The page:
Electric-car maker Tesla (NASDAQ:TSLA) doesn't report monthly U.S. sales like other automakers do, believing that industry observers would overthink the figures. That's historically made it murky when trying to figure out when the company would reach 200,000 units in U.S. sales, the key threshold that triggers the phaseout of the U.S. federal tax credit of $7,500 that is available to electric car buyers.

Tesla just quietly confirmed that it delivered its 200,000th electric vehicle in the U.S.

White Model 3 next to a mountain

Model 3. Image source: Tesla.

The phaseout begins

Tesla has now updated its support page that details incentives within the U.S., noting that the full $7,500 credit is available for the remainder of 2018. As currently structured, the full credit is available for the quarter in which the 200,000th qualifying vehicle is delivered, as well as the subsequent quarter. For the next two quarters, 50% of the credit is available, followed by 25% of the credit for the two quarters after that.

Federal Tax Credit

For Vehicles Delivered


On or before Dec. 31, 2018


Jan, 1 to June 30, 2019


July 1 to Dec. 31, 2019

Data source: Tesla.

As the company only sells electric vehicles, Tesla is the first automaker to hit the 200,000 threshold, but Nissan and General Motors aren't too far behind. It's worth noting that many states also offer various incentives in addition to the federal credit, and that GM is currently lobbying to have the credit expanded or extended.

There had been some speculation that Tesla was strategically delaying some deliveries in order to postpone hitting the 200,000 threshold. CEO Elon Musk tweeted in 2016 that the company would try to help as many people get the credit as possible.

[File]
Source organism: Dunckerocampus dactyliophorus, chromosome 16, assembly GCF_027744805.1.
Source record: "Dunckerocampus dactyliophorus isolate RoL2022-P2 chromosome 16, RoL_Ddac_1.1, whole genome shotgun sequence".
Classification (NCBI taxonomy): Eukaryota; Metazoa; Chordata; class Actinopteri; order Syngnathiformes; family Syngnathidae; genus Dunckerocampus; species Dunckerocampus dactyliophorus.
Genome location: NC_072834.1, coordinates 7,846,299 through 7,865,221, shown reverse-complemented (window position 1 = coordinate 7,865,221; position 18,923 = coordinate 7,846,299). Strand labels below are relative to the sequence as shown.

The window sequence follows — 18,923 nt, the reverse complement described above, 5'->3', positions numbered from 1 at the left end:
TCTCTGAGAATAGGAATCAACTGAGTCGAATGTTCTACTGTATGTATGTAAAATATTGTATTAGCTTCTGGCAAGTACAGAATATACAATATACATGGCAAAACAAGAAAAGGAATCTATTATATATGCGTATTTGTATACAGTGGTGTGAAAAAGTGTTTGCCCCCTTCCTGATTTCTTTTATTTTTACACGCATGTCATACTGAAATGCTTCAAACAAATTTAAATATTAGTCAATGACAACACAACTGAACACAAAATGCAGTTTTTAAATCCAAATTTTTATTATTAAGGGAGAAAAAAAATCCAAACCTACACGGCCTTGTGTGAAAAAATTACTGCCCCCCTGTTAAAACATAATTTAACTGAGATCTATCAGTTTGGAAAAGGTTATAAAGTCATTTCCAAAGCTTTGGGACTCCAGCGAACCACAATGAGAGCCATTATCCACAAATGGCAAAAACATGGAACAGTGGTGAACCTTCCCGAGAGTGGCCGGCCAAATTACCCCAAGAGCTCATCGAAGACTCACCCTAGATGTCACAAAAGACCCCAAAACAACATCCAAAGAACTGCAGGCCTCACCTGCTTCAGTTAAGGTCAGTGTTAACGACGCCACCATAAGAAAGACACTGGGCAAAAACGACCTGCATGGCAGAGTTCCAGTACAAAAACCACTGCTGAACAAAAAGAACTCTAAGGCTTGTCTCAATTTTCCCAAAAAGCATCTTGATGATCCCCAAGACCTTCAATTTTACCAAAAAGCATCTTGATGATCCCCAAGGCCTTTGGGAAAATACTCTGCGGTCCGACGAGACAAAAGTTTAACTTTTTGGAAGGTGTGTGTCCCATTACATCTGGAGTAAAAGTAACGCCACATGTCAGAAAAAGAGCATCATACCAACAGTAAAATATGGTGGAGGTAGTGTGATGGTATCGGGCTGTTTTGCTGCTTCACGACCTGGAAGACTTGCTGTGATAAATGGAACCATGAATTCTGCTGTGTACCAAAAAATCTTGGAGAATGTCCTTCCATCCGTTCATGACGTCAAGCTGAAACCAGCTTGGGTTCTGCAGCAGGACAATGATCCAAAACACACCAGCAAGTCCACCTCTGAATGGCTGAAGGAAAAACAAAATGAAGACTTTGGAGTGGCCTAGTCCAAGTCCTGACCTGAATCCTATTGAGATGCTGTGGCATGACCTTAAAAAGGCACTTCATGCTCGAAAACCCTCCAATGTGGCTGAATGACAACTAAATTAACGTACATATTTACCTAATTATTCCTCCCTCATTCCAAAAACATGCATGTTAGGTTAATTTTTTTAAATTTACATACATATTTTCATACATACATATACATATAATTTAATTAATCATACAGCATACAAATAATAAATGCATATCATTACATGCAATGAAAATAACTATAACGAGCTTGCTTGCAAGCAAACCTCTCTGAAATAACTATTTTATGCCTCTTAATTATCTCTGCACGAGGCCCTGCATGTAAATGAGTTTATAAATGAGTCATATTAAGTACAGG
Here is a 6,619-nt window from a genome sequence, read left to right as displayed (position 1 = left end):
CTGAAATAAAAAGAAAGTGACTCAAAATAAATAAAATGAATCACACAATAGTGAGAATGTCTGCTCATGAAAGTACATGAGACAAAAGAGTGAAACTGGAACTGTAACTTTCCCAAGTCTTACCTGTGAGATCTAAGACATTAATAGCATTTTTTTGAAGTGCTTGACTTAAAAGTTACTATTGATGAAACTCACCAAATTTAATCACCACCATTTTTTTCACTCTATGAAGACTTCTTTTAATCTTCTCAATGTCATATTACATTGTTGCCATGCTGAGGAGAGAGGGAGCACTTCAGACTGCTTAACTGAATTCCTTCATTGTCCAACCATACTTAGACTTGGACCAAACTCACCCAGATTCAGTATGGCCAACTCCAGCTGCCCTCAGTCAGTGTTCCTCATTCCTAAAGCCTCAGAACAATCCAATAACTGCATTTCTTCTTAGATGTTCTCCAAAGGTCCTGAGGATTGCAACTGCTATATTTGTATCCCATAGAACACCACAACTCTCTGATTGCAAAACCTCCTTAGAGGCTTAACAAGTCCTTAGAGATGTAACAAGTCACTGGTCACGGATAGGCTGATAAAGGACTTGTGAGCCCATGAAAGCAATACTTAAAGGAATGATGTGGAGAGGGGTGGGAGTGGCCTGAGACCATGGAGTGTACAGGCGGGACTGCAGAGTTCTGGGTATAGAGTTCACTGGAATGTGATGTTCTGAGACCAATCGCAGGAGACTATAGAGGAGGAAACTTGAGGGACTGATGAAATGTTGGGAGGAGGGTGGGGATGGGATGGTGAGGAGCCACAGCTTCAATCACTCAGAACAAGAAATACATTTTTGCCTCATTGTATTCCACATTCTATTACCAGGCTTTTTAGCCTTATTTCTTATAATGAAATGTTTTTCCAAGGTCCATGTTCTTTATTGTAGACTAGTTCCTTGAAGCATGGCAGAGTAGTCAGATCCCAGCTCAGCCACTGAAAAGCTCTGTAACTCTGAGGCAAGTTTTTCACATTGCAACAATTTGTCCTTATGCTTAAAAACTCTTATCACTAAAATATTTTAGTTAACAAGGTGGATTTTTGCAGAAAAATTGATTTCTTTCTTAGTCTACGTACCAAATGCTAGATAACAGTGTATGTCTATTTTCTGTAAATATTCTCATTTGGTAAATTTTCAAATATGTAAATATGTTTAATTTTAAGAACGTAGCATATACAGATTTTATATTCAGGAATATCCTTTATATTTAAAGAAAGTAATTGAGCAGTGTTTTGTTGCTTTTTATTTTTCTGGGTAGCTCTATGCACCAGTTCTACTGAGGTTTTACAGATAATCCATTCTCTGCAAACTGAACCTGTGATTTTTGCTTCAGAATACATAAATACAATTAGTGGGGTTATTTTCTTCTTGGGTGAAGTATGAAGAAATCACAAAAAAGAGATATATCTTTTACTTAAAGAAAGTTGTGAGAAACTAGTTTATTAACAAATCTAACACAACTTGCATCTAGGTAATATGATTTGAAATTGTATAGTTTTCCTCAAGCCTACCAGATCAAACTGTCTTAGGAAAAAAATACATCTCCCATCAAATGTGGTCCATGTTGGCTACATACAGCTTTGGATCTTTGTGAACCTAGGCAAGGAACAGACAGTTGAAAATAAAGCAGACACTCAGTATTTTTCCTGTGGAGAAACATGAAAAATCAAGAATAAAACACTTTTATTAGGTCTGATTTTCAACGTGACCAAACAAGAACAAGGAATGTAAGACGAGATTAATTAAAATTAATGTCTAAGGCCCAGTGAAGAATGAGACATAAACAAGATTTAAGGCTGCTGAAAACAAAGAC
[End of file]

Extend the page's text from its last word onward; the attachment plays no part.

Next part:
The company did report a remarkably high number of vehicles in transit at the end of the second quarter, comprised of nearly 3,900 Model S and Model X vehicles and over 11,100 Model 3 cars, fueling the theory that Tesla was trying to push the triggering event into July -- and into the third quarter.

Chart showing vehicles in transit

Data source: SEC filings. Chart by author.

However, the spike in vehicles in transit could also be attributable to progress in ramping Model 3 production.

Potential effect on demand

The news has considerable impact on prospective Tesla customers that are factoring the hefty incentive into their purchasing decisions, particularly those interested in the most affordable $35,000 base Model 3, which Tesla is not yet producing. The full federal credit would theoretically bring the starting price of that base model down to $27,500, for instance, comparable with many mainstream midsize sedans from non-luxury brands.

Tesla expects to begin producing the base Model 3 with a standard battery in six to nine months, at which point half the federal credit will still be available. There are signs that Model 3 demand may not be as strong as hoped, potentially because many reservation holders are waiting for the more affordable version, and losing the federal tax credit is an incremental negative for demand.